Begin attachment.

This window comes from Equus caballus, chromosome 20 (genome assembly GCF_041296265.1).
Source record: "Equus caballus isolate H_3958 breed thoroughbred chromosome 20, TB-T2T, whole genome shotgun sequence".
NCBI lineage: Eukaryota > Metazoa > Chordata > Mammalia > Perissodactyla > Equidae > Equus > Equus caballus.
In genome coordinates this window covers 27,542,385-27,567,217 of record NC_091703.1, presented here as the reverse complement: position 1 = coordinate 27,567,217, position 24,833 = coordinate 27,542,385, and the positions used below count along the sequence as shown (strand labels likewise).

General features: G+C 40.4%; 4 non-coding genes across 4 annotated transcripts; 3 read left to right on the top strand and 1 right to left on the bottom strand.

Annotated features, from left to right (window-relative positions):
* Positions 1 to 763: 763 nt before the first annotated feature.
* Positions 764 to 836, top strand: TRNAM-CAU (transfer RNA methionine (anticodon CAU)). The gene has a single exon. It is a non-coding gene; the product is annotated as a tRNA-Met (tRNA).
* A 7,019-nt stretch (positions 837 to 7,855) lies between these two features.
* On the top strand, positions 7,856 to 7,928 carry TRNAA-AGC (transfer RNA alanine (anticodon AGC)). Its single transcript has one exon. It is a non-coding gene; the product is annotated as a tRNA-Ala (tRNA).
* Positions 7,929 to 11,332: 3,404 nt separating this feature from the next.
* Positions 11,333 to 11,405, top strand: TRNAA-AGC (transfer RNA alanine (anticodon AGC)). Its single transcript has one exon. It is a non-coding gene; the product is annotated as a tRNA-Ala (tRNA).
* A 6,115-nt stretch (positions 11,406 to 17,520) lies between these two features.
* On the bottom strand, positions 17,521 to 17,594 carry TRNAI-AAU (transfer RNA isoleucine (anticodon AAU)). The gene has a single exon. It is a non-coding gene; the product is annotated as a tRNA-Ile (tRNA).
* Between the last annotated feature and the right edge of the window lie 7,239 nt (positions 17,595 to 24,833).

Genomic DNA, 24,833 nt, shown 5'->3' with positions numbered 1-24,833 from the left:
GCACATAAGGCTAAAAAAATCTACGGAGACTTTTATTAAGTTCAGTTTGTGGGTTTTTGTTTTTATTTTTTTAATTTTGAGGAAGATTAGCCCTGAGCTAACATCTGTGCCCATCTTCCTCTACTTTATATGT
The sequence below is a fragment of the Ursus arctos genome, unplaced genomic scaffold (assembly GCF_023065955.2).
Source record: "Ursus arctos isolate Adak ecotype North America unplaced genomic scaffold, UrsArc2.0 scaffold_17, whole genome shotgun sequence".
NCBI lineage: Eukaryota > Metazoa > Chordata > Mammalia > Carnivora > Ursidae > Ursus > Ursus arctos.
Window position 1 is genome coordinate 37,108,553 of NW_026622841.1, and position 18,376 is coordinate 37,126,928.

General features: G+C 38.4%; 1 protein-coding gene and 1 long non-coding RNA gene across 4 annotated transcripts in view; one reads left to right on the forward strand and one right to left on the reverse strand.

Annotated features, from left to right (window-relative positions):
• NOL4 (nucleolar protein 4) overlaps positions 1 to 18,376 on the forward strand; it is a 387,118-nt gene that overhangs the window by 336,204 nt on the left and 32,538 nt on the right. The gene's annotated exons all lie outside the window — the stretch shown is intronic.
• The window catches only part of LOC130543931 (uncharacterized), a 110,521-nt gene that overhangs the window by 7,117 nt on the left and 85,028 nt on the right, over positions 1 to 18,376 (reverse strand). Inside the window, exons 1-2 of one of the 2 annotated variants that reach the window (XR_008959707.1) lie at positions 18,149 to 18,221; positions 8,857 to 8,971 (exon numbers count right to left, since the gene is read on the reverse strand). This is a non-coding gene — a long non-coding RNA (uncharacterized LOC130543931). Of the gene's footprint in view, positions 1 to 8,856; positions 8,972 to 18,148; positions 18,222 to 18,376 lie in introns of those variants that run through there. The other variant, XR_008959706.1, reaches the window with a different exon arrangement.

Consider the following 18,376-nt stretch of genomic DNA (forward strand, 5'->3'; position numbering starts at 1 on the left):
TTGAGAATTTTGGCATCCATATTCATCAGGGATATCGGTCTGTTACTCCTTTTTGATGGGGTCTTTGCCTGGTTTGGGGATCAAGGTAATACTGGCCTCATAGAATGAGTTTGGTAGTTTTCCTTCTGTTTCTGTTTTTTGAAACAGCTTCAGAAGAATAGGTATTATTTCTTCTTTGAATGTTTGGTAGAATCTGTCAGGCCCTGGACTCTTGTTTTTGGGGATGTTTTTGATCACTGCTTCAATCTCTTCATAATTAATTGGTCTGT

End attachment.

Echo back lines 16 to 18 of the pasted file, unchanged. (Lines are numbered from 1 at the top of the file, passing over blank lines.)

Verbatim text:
Genomic DNA, 24,833 nt, shown 5'->3' with positions numbered 1-24,833 from the left:
GCACATAAGGCTAAAAAAATCTACGGAGACTTTTATTAAGTTCAGTTTGTGGGTTTTTGTTTTTATTTTTTTAATTTTGAGGAAGATTAGCCCTGAGCTAACATCTGTGCCCATCTTCCTCTACTTTATATGT
The sequence below is a fragment of the Ursus arctos genome, unplaced genomic scaffold (assembly GCF_023065955.2).